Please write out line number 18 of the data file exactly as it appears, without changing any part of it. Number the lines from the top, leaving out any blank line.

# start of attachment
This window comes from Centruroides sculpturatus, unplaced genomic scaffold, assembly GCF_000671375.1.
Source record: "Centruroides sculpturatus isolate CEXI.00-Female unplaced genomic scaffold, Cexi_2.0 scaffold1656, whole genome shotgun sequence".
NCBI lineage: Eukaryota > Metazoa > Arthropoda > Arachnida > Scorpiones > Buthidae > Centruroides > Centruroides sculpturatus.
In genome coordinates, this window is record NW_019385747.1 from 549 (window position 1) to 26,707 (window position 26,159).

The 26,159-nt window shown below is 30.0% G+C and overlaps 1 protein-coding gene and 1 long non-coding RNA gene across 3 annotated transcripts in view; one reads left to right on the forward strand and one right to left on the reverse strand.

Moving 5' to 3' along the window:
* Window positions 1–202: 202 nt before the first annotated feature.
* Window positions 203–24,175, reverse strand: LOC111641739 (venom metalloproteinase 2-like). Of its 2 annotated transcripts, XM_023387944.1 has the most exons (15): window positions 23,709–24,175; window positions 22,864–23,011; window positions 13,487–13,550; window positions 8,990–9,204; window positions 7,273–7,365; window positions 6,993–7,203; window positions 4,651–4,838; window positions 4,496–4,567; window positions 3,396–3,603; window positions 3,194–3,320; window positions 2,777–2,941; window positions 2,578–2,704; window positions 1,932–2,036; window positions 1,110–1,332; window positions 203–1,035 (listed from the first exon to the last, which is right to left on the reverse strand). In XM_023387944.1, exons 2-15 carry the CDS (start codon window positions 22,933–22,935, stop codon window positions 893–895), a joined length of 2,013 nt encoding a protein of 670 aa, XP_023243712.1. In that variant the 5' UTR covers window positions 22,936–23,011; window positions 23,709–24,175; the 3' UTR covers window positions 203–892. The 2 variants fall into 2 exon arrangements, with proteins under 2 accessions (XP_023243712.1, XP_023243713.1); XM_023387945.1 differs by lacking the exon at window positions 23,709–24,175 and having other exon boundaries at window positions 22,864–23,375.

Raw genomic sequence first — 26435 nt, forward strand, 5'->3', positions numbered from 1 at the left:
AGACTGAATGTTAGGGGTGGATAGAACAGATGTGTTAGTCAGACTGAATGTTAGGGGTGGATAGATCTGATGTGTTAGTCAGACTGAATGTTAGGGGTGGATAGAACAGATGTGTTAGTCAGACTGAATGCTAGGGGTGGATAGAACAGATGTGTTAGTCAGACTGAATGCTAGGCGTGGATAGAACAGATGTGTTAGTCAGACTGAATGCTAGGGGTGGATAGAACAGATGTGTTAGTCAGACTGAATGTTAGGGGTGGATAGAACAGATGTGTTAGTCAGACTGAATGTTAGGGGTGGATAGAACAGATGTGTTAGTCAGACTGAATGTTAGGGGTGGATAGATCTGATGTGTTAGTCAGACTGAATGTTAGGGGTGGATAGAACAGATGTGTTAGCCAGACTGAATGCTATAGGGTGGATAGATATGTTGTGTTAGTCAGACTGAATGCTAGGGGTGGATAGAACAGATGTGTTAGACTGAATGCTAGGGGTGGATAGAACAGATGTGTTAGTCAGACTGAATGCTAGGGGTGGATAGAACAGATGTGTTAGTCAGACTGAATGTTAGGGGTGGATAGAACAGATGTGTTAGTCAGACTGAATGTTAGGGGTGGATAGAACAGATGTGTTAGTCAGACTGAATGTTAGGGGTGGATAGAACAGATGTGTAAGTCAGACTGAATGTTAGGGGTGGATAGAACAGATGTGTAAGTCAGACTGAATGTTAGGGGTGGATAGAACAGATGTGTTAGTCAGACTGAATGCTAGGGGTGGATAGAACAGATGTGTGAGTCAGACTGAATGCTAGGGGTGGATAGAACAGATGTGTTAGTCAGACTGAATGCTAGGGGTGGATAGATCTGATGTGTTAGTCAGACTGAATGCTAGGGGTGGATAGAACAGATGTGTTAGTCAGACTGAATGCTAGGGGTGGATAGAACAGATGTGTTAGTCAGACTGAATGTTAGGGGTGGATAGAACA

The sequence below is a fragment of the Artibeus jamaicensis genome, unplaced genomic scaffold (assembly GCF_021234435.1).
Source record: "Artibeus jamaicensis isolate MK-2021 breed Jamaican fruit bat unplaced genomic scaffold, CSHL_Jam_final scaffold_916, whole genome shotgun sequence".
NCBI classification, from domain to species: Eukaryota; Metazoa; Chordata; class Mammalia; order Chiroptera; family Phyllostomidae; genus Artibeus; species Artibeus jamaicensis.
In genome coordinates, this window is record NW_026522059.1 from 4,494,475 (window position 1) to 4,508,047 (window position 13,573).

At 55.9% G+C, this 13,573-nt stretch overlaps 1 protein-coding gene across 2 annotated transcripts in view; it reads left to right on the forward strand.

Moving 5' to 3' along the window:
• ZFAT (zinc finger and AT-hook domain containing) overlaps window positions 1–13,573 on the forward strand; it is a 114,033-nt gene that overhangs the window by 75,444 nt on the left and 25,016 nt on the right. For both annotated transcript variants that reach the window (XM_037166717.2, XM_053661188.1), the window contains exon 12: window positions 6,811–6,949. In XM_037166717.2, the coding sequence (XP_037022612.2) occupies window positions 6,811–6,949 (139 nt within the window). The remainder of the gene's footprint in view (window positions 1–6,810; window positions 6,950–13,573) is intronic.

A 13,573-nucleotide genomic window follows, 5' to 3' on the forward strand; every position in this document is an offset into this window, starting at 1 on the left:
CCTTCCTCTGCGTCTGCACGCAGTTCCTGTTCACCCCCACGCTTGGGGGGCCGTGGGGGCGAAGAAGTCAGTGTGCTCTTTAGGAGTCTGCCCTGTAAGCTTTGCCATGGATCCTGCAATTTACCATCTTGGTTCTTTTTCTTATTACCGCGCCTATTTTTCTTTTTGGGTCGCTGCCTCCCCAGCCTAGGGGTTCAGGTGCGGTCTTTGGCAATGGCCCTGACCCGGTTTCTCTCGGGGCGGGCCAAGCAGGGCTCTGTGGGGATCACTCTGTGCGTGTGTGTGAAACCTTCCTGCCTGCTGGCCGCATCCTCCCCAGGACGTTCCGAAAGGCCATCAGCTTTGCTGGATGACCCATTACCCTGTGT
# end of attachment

A 13,573-nucleotide genomic window follows, 5' to 3' on the forward strand; every position in this document is an offset into this window, starting at 1 on the left: